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Tenure experiences of Native Hawaiian women faculty
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|Title:||Tenure experiences of Native Hawaiian women faculty|
|Authors:||Kaopua, Heipua P.|
|Date Issued:||May 2013|
|Publisher:||[Honolulu] : [University of Hawaii at Manoa], [May 2013]|
|Abstract:||This study examines the status of women of color in academe with a particular focus on Native Hawaiian women faculty. Using a qualitative narrative design, this research examined the experiences of tenured instructional Native Hawaiian women faculty (Nā Wahine) at the University of Hawaiʻi at Mānoa. Two research questions guided this inquiry: 1) How do tenured instructional Native Hawaiian women faculty describe their experiences leading up to tenure?|
2) What, if any, Native Hawaiian values influenced the tenure process?
This project employed: 1) two theoretical lenses--Poststructural Feminism and Indigenous Theory 2) two methodologies--Narrative Inquiry and Arts-Informed Research; and 3) two Indigenous methods--moʻolelo (storytelling) and hōʻailona (symbolic reflection on artifacts).
A key finding in this study is that Nā Wahine experienced multiple barriers on their journey through academe to achieve tenure, including institutional racism and sexism; patriarchy; residual issues of colonialism; oppressive university politics and power; an androcentric tenure process; tokenism; Western and Native Hawaiian cultural tensions; and issues regarding Indigenous research. Personal barriers identified by Nā Wahine include issues pertaining to death and loss, Native Hawaiian identity, class, gender, and family care.
The three major themes in this study: Pōhaku Hoʻokeʻa (Barriers), Mana Wahine (Innate Female Power), and Pono (Indigenous Authenticity) contribute to the literature regarding multiple barriers that Nā Wahine encountered in academe, the innate strength and power they exercised in overcoming these obstacles, and the Indigenous authenticity they displayed in remaining true to Native Hawaiian culture and values.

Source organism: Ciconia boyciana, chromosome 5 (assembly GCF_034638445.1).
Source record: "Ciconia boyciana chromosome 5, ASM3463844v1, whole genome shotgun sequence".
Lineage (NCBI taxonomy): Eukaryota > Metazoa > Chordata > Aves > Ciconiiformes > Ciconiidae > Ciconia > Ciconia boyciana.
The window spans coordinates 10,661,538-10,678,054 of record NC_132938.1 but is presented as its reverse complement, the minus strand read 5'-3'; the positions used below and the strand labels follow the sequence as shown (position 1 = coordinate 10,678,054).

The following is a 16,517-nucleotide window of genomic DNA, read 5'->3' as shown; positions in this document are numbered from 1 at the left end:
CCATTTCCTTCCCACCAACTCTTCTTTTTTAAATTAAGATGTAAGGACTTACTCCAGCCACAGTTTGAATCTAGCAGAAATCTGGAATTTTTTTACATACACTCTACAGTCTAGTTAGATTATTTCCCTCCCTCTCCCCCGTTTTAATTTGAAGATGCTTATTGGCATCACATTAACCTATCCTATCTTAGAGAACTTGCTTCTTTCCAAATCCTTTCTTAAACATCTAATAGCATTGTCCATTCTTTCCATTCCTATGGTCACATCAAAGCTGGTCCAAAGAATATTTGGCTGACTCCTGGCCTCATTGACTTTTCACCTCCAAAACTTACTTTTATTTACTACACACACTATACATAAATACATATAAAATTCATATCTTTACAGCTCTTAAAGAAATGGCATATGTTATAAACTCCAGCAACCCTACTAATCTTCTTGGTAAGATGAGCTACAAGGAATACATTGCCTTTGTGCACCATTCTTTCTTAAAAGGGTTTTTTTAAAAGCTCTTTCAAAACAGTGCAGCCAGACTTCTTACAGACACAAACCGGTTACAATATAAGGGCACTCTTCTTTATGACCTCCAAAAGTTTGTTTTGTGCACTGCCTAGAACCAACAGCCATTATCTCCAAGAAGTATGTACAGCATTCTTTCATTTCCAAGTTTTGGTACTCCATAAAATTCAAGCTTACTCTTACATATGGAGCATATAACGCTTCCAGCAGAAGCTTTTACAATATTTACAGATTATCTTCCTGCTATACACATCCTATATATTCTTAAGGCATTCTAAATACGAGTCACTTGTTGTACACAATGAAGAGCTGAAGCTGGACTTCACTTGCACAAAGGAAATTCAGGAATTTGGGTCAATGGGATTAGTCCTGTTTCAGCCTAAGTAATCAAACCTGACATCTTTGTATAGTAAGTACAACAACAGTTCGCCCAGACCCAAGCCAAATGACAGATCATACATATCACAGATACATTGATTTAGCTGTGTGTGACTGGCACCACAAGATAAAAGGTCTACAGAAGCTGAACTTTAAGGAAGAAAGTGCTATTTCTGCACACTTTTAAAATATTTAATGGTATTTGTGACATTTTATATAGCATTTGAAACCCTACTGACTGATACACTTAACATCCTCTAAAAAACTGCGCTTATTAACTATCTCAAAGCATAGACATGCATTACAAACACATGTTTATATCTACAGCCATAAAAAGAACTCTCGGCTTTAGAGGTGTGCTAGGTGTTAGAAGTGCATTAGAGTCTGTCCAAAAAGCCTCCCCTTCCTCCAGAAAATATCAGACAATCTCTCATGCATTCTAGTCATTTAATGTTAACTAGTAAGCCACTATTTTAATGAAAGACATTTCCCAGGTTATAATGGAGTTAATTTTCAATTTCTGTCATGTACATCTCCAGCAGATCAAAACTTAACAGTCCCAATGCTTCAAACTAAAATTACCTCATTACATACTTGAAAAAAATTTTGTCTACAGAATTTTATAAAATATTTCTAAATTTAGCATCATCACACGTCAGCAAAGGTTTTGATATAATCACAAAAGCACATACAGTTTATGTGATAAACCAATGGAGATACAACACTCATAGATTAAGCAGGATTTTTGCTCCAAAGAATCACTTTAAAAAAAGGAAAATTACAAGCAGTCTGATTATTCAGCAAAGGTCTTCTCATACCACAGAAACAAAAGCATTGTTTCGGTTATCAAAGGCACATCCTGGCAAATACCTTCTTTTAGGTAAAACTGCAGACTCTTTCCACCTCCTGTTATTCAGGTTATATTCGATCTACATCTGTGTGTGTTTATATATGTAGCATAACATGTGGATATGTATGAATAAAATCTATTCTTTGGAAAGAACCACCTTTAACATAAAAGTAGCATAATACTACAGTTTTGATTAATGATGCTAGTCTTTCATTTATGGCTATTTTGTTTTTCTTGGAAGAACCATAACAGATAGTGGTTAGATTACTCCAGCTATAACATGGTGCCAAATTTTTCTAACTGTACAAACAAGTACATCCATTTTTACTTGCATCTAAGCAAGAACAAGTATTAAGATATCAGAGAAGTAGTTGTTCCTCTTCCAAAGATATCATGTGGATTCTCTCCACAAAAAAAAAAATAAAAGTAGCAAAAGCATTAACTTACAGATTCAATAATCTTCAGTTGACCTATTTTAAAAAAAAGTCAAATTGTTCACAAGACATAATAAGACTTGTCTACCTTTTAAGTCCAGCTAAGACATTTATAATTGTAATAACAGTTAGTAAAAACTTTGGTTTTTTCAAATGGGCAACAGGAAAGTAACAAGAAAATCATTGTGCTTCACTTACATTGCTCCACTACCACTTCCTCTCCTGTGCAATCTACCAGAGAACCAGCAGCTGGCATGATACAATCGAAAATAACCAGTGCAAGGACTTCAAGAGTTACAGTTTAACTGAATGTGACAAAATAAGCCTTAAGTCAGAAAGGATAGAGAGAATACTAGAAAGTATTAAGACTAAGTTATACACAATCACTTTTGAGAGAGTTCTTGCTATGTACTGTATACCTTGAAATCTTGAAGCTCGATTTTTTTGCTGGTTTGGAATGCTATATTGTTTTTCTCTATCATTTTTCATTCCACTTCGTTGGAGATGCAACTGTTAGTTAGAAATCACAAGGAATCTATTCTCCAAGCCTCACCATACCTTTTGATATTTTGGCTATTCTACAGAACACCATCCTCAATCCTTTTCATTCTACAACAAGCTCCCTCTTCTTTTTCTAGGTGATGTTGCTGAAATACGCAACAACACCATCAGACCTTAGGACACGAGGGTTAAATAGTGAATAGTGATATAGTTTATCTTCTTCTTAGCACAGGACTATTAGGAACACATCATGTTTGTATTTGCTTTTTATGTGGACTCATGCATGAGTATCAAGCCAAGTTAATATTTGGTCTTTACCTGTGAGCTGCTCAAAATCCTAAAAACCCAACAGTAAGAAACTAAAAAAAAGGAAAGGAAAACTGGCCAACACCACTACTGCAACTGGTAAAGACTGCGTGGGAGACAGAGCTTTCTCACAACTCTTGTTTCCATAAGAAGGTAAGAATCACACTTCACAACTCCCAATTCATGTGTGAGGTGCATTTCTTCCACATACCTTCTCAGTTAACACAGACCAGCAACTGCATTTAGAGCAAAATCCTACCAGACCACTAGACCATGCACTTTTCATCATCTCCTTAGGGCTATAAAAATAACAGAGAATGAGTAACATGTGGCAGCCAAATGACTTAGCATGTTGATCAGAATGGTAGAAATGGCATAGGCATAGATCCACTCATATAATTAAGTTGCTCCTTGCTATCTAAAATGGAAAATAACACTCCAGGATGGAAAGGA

Implications for theory include establishing how two disparate theories worked powerfully together to examine the experiences of Nā Wahine, demonstrating the effective use of mo'olelo and hō'ailona as forms of data collection and analysis, and proposing a new feminist Indigenous theory, Native Women's Theory, that aims to promote research about, by, and for Indigenous women. Implications for practice include developing mentoring networks for women similar to a hula hālau and creating a welcoming environment for Native Hawaiian women. Future researchers might focus on the tenure experiences of Native Hawaiian male faculty, ways to support Native Hawaiians in leadership positions, and using Indigenous research methods.
|Description:||Ph.D. University of Hawaii at Manoa 2013.|
Includes bibliographical references.
|Appears in Collections:||
Ph.D. - Education|
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